And speaking of Mitt, was it chilling to see Shannon O'Brien's petty attacks on Mitt melt as quickly as a wet witch? Does her performance give you any confidence that she'd stand up to Finneran's iron-fisted control of the state's budget? Or is it more likely that she'll ask him to please speak nicely about her and maybe raise the governor's salary when he has time?

Which brings us to eerily normal Jill Stein. Saddled with nothing but well-thought-out ideas, she's totally lost in this horror movie of a campaign. Her only chance to get back into this frightful excuse for a political race is to raise her profile quickly by confessing that her real name is not "Jill" but "Franken," then encourage everyone to vote for the only person on the ballot with the power to scare Tom Finneran: Dr. Franken Stein.

Carlisle Comments In defense of towers

I was appalled to hear someone was trying to block a wind energy project in Nantucket Sound because (among other reasons) the towers, six miles out to sea, would be an eyesore. To put this into perspective, a 200-foot tower six miles away appears as big as a matchstick 12 feet away. Actually, a modern windmill farm is beautiful from any distance. From far away, it is a little collection of propellers softened by the haze. Nearby, the pylons with their slowly turning blades are majestic as they churn out the ultimate in clean energy.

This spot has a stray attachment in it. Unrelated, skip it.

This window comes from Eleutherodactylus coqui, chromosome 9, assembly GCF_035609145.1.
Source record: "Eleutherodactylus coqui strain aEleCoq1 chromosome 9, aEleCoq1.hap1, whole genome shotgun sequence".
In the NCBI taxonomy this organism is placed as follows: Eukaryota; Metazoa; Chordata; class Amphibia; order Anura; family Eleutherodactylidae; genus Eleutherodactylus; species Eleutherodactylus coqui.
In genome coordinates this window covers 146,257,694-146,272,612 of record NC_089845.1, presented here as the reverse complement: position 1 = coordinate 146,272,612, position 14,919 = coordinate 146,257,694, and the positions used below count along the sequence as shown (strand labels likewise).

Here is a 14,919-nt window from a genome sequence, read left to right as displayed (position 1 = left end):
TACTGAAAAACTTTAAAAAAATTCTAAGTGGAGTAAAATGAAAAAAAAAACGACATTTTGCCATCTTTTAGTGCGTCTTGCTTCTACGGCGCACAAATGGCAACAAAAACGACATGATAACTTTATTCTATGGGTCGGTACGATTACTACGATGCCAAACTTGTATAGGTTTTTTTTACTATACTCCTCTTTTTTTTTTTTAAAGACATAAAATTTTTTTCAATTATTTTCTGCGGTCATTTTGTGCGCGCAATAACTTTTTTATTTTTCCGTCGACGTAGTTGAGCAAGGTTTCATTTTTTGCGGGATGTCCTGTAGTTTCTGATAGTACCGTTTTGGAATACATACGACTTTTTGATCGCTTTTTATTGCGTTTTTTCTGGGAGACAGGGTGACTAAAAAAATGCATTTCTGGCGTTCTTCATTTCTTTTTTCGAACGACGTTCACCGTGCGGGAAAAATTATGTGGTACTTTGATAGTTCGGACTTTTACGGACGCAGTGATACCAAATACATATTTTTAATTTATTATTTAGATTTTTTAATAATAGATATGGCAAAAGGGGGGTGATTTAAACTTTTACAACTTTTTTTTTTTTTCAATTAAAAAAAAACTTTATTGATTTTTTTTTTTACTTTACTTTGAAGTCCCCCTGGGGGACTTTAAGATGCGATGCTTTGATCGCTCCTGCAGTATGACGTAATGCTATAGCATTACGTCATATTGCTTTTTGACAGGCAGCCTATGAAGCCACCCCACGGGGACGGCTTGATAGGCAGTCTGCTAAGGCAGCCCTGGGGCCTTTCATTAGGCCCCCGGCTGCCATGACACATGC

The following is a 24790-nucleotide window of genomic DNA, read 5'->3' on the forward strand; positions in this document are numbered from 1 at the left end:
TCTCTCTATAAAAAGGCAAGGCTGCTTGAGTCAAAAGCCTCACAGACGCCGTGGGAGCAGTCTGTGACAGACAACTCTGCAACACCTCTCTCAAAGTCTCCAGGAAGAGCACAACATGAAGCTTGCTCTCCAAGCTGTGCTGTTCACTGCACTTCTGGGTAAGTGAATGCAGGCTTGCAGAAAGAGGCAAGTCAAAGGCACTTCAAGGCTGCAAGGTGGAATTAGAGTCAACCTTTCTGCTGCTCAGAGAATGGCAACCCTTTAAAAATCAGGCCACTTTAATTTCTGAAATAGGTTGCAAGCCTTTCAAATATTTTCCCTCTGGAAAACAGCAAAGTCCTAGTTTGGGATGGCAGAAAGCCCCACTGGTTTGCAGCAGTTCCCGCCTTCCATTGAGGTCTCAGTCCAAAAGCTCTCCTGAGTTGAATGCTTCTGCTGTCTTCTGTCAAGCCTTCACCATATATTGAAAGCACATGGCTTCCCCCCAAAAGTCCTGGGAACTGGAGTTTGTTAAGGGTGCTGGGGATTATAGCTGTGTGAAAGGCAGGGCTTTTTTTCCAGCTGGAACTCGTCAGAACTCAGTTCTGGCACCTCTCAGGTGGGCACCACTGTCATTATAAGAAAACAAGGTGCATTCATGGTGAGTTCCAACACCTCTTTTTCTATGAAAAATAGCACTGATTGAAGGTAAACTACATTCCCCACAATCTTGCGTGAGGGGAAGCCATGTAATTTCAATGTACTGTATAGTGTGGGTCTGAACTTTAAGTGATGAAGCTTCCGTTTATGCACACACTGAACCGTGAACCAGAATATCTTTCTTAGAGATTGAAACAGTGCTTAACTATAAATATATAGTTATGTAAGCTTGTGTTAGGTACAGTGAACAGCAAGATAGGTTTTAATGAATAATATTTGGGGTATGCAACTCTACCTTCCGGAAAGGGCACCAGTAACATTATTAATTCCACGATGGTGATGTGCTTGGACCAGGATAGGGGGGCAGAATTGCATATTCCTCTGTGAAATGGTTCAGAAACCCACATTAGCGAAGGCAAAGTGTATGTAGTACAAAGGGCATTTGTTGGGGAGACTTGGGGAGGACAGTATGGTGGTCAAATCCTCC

Are big city skylines beautiful? Judging by how many you see on picture postcards, many people must think so. I do — my family's vacation home is in a large city and the view of downtown from the third floor windows is spectacular.

If you hike to the top of a small New England mountain, you may find a lattice lookout tower. The intricate pattern of diagonal beams and the zigzag stairway are endlessly fascinating and beautiful. It doesn't mar the landscape — it's a tool which helps us enjoy the view.

When driving around, you occasionally see a cell tower poking up above the trees. It's an appealing sight, with its funny rows of rectangular antennas. It provides an interesting and welcome counterpoint to the endless trees of New England. Do I want one in my backyard? Yes, please, as soon as possible!

 


2002 The Carlisle Mosquito